Thoughts on The Washington Post's Stephen Hawking 'There is no Heaven...'
I haven't read Hawking's book, The Grand Design. I did read this book:
"The Language of God: A Scientist Presents Evidence for Belief" by Francis Collins
I don't really recommend it, mostly it made me more annoyed than ever at C.S. Lewis, whom the author quotes liberally. It was full of faulty arguments about how animals aren't altruistic, so people are special (there have been psychology experiments indicating the opposite) and other such propaganda.
The only one of these Washington Post essays that I've read so far is the one by Ramdas Lamb, the ex-Hindu monk. He's also got some weak arguments. (Always a red flag when an assertion includes the word "clearly": referring to the possibility of 'spontaneous creation': "but it is clearly not something that has been proven." It's either been proven or not, adding clearly is just like raising your voice, it's a threat action, not an elucidation.)
But worse is later when he tries to combine the first law of thermodynamics (preservation of energy) with the eternal identity of a soul. This is one of those kinds of arguments that only takes one counter example to invalidate: a clay vase can be shattered, and it's components all still exist as fragments of pottery, but the vase, as an entity, is gone.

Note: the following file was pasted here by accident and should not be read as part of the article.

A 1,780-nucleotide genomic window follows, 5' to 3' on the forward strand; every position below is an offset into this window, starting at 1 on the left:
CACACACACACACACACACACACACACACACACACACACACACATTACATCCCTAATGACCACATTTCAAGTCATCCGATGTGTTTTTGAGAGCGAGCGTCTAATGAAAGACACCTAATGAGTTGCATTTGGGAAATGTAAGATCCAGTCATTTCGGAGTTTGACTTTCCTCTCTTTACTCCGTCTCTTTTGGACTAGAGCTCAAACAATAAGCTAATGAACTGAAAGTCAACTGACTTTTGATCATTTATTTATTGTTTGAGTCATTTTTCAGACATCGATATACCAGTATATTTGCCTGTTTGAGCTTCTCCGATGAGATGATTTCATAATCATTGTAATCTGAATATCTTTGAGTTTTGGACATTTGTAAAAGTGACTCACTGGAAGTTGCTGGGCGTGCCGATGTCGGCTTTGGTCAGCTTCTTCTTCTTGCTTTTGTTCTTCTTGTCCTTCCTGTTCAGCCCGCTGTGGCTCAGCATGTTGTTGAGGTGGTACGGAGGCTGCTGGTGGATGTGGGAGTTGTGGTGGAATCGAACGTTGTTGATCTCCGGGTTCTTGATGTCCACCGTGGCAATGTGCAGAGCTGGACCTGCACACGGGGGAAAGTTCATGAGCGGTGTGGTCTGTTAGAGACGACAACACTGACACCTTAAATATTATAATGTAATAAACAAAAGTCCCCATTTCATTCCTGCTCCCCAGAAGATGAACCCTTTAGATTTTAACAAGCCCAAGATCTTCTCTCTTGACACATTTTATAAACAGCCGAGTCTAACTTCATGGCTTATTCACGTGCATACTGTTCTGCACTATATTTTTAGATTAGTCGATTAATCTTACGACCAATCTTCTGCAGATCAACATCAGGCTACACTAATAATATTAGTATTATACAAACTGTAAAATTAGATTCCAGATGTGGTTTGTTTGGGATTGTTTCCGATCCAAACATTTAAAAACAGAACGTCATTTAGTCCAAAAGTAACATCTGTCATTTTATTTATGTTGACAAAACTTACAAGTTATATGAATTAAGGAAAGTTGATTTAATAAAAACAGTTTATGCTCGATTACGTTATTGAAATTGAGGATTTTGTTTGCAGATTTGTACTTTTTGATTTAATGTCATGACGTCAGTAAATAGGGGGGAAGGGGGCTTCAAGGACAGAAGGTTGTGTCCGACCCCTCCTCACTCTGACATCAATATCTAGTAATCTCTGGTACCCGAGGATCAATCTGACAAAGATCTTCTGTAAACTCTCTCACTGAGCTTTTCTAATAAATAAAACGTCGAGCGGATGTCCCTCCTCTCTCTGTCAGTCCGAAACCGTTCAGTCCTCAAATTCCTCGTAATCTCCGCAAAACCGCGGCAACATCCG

If Mr. Lamb had simply started and ended with his final paragraph he would have been a winner: "... I do not care what people choose to believe, whether they are atheist or theist, whether they believe in a soul or not. What is far more important is how we treat each other. Some of the most giving and decent people I know are atheist and some of the most vile claim to believe in a God. ..."
That's the important stuff. Not as much fun as pondering about whether a Creator-God is necessary. So on that topic I'm inclined to trust Hawking that one isn't necessary. I also think that adding one only begs the question of who, then, created God? When it was a giant turtle that was said to hold up the (flat) earth, and a wise man was asked what the turtle stands on, the reply was "another turtle, and it's turtles all the way down". Gods and meta-gods all the way up, then?
These days I'm less interested in the Big Bang and more interested in the little ones. My favorite example of "magic in the small" -- sleight of hand type stuff, not disappearing the Statue of Liberty scale spectacles -- is magnets. Magnets just can't work. They can neither attract nor repel each other, there's nothing connecting them, no solid substance to push the force across. Yet they do work, they repel (or attract) across air (or space, if you can find a vacuum). Just not something that our minds can grasp, at least not mine.
And if little pieces of rock are possessed of magic such as this, then a brain and body, with it's manifold wrinkles and sinews and purposes, can surely act across distance and connect with other beings that may be unseen but are not unfelt.
So there may not be a Creator, but there is mystery aplenty.
My thoughts at 3:00 AM, somewhere in a police headquarters basement, a little north of the Hamptons, NY.